3. Soil characteristics and fertilizing

Like many other plants, the grapevine needs a loose soil surface layer of 50-60 cm in order to start off properly. A second crucial element is calcium. The soil’s pH should be around 6.5 – 7. So often calcium is given every single year. As organic material you can choose between well digested or dried manure, compost, potting or wood soil, or a pure organic commercial fertilizer with low salt concentration and free of chlorine.


The variety Solaris ripens even in Denmark and in the south of Sweden. Most of the time, the type of soil is no handicap eather. Wine grapevines are not really demanding where soil is concerned (so you don’t need necessarily pefect soil like the one along the Mosel River in Germany or the one in the Banyuls region in Southern France in order to produce healthy grapes), if only the right rootstock is selected. For loam soil, the rootstock SO4 is suited, for good sand soil the 5C, for poor sand soil the 5BB and for calcium rich soil the 125AA. And then there is the virus resistant rootstock Borner. This rootstock can be used in nearly every soil type.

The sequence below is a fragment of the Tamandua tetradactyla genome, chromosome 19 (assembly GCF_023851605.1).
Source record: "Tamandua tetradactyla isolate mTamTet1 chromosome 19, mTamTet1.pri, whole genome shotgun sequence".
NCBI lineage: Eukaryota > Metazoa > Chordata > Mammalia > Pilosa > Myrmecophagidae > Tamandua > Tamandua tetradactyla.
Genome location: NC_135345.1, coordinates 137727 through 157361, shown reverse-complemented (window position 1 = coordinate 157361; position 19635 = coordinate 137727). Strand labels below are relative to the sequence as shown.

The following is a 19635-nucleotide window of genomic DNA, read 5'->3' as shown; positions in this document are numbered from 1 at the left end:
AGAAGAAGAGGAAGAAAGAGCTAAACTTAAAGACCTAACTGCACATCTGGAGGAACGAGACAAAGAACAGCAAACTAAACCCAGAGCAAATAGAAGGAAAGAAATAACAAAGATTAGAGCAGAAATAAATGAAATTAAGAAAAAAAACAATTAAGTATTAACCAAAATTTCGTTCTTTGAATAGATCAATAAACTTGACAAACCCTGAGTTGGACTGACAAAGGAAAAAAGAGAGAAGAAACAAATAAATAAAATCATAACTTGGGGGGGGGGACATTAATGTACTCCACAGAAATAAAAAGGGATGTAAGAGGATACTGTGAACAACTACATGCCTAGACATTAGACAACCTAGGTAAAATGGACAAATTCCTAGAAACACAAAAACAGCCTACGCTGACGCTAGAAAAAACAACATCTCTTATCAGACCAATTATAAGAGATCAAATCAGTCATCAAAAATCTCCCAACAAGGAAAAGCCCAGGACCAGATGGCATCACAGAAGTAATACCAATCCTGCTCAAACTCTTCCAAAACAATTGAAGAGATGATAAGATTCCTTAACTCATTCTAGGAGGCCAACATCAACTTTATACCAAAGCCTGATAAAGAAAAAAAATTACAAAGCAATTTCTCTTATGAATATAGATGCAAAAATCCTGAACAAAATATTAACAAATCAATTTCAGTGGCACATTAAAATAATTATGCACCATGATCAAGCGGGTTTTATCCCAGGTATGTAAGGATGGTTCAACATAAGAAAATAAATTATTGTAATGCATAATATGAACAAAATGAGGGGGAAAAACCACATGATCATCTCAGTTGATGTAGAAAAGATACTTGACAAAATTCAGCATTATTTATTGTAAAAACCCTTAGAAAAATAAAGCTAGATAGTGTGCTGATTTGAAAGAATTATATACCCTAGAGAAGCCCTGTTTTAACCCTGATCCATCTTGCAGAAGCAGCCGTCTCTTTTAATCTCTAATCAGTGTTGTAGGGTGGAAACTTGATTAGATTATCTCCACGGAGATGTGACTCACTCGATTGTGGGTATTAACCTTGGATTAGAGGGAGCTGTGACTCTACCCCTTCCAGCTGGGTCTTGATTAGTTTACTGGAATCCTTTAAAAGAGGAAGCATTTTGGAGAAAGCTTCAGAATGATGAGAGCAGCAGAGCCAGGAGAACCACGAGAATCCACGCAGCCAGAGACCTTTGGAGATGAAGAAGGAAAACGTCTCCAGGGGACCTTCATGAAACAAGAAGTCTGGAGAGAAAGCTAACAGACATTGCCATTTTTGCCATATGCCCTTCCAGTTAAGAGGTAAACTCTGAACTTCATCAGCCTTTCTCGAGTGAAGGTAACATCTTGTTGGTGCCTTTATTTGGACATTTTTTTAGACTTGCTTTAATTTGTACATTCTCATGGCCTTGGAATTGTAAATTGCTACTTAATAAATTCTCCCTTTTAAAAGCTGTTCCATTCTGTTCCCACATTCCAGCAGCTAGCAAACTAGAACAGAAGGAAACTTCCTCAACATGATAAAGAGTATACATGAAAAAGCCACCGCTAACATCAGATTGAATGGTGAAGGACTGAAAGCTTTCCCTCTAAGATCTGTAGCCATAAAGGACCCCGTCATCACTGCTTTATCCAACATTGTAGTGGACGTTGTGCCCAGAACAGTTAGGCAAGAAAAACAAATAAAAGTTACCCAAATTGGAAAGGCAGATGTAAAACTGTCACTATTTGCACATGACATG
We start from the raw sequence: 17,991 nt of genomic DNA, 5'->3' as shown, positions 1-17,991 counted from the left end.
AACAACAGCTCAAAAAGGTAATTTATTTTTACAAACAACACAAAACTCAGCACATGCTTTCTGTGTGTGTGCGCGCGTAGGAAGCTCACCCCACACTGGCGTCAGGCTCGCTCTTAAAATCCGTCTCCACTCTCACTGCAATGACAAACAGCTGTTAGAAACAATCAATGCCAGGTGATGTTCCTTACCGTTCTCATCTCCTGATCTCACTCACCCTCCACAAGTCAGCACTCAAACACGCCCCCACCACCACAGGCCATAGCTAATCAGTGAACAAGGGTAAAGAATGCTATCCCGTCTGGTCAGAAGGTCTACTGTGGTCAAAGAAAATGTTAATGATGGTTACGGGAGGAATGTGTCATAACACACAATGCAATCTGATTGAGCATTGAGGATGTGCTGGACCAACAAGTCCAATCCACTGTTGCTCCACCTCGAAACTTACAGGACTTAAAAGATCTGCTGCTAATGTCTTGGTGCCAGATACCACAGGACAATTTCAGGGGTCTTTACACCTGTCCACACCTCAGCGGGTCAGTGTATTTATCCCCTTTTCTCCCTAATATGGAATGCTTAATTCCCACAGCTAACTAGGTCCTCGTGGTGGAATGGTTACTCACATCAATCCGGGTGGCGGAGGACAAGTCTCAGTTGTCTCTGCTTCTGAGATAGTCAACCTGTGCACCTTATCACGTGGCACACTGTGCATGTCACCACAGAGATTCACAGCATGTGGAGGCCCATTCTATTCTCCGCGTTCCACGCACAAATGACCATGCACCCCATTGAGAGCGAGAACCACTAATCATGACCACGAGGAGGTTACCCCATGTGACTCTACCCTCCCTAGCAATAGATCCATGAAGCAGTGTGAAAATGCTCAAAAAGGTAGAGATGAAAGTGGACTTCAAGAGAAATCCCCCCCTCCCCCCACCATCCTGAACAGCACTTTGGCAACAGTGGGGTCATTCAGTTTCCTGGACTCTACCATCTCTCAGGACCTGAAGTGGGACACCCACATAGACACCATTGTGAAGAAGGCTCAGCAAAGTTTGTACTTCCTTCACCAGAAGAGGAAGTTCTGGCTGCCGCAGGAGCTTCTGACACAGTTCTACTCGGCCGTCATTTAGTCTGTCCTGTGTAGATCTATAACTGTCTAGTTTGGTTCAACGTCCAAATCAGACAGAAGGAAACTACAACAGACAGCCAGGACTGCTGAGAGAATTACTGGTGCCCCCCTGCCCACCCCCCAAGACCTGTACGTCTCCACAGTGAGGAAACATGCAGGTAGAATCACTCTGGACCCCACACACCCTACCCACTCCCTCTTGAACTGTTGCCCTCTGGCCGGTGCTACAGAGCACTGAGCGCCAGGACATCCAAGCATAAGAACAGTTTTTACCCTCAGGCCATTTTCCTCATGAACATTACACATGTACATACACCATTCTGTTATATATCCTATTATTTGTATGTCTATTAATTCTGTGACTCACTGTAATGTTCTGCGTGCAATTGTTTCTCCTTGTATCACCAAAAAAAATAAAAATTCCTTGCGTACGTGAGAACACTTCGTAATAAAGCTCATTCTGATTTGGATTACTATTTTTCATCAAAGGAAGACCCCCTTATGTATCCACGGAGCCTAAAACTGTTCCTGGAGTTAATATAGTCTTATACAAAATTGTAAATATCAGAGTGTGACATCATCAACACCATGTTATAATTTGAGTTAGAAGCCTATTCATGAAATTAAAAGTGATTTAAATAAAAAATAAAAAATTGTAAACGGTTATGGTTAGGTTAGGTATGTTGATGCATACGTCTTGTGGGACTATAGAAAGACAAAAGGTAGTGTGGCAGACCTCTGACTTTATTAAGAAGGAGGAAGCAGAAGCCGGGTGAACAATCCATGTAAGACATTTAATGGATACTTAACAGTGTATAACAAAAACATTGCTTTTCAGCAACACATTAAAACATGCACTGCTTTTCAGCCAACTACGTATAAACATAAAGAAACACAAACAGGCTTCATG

Wet feet

If your land plot consists of turf soil with a high ground water level, then you’re unlucky. Then unfortunately it is very hard to cultivate wine grapevines. They really don’t like wet feet and acid soil. To a certain degree, a mushroom fertilizer may help here.

Soil activity

Most importantly, the soil must live. The active micro and macro organisms enable the grapevine to take minerals from the soil. It is useful to plant grapevines in a covering of low grasses, clover and flowers. This covering increases the soil activity and fertility. Moreover the clover brings nitrogen into the soil and the growing plants attract natural enemies of harm causing insects, so they function as pesticides.

4. Grapevines along a trellis system

An optimal climate in the vineyard is important. This can be obtained by planting the grapevines in the right way.